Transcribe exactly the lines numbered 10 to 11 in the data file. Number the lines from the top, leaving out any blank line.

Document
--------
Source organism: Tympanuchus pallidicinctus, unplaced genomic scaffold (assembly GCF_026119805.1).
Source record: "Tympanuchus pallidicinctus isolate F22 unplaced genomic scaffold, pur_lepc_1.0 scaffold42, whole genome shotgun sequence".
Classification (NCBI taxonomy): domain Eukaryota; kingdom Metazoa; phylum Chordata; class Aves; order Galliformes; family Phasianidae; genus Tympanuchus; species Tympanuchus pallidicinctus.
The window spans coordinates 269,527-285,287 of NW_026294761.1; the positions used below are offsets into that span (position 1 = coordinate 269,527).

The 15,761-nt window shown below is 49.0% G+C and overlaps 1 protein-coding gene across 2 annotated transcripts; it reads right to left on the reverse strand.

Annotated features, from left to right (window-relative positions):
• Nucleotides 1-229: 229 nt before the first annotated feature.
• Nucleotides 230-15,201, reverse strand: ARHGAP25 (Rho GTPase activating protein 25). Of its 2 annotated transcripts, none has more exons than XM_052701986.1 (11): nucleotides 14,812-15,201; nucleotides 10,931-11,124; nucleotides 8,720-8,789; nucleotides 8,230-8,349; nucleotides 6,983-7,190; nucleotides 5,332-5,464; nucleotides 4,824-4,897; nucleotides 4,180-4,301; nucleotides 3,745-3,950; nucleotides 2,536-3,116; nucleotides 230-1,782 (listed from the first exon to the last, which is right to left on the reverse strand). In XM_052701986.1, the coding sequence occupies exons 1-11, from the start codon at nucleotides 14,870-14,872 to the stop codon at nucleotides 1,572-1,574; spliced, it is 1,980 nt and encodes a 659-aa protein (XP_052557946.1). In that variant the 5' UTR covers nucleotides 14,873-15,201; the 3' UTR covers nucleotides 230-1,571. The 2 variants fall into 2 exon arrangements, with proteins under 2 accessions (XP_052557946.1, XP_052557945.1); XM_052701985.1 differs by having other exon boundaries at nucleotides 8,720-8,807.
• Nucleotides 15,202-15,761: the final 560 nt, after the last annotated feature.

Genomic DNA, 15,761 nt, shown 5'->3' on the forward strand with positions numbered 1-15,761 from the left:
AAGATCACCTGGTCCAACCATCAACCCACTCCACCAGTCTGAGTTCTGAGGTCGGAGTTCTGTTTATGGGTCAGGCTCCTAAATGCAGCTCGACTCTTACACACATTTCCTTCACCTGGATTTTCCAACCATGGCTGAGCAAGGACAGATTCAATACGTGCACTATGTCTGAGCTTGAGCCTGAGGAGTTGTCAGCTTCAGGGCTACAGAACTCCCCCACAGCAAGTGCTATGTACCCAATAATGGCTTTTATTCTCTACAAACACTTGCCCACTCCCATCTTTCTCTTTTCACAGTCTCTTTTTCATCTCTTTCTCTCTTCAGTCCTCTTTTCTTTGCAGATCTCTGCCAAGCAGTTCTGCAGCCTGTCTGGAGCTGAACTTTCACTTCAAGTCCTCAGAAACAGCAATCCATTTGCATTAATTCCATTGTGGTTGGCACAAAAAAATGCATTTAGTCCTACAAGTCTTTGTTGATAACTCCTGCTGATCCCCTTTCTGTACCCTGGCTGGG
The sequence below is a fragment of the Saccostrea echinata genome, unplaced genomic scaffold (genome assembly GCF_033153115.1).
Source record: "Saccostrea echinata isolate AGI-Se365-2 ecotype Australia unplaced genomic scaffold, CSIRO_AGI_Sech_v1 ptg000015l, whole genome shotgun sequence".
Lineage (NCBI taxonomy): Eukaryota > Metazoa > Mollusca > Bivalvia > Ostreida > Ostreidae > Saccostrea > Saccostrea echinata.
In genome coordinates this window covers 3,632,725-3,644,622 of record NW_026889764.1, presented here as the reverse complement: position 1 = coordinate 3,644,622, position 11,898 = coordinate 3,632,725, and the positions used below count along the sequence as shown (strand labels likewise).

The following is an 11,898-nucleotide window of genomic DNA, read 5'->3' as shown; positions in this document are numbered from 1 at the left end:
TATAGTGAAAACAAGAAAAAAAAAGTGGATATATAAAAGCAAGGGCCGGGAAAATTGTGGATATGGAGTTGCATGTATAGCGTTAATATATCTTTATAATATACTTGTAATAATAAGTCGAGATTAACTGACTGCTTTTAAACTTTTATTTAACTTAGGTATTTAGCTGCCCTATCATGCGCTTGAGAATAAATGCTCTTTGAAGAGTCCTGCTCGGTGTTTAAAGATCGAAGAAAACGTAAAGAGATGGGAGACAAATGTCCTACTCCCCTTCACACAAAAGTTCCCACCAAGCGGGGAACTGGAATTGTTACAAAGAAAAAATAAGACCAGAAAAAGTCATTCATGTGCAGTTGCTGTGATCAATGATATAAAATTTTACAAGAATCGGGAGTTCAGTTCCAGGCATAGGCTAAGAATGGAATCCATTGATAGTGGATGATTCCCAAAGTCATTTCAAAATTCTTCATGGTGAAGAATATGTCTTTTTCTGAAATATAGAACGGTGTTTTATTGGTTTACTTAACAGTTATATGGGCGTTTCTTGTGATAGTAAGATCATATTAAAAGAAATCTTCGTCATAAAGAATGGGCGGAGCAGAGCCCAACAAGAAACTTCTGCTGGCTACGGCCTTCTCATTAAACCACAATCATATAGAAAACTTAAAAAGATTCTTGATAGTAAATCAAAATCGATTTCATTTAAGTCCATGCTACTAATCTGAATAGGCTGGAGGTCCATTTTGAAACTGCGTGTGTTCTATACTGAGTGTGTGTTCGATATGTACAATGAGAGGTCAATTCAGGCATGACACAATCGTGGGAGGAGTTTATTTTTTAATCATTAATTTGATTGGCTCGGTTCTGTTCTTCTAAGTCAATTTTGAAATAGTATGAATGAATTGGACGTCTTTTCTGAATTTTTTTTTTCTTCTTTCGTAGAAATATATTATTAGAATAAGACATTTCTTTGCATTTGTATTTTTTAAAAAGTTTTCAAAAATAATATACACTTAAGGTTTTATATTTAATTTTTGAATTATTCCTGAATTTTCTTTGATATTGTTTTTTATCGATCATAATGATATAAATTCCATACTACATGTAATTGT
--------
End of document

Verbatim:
Genomic DNA, 15,761 nt, shown 5'->3' on the forward strand with positions numbered 1-15,761 from the left:
AAGATCACCTGGTCCAACCATCAACCCACTCCACCAGTCTGAGTTCTGAGGTCGGAGTTCTGTTTATGGGTCAGGCTCCTAAATGCAGCTCGACTCTTACACACATTTCCTTCACCTGGATTTTCCAACCATGGCTGAGCAAGGACAGATTCAATACGTGCACTATGTCTGAGCTTGAGCCTGAGGAGTTGTCAGCTTCAGGGCTACAGAACTCCCCCACAGCAAGTGCTATGTACCCAATAATGGCTTTTATTCTCTACAAACACTTGCCCACTCCCATCTTTCTCTTTTCACAGTCTCTTTTTCATCTCTTTCTCTCTTCAGTCCTCTTTTCTTTGCAGATCTCTGCCAAGCAGTTCTGCAGCCTGTCTGGAGCTGAACTTTCACTTCAAGTCCTCAGAAACAGCAATCCATTTGCATTAATTCCATTGTGGTTGGCACAAAAAAATGCATTTAGTCCTACAAGTCTTTGTTGATAACTCCTGCTGATCCCCTTTCTGTACCCTGGCTGGG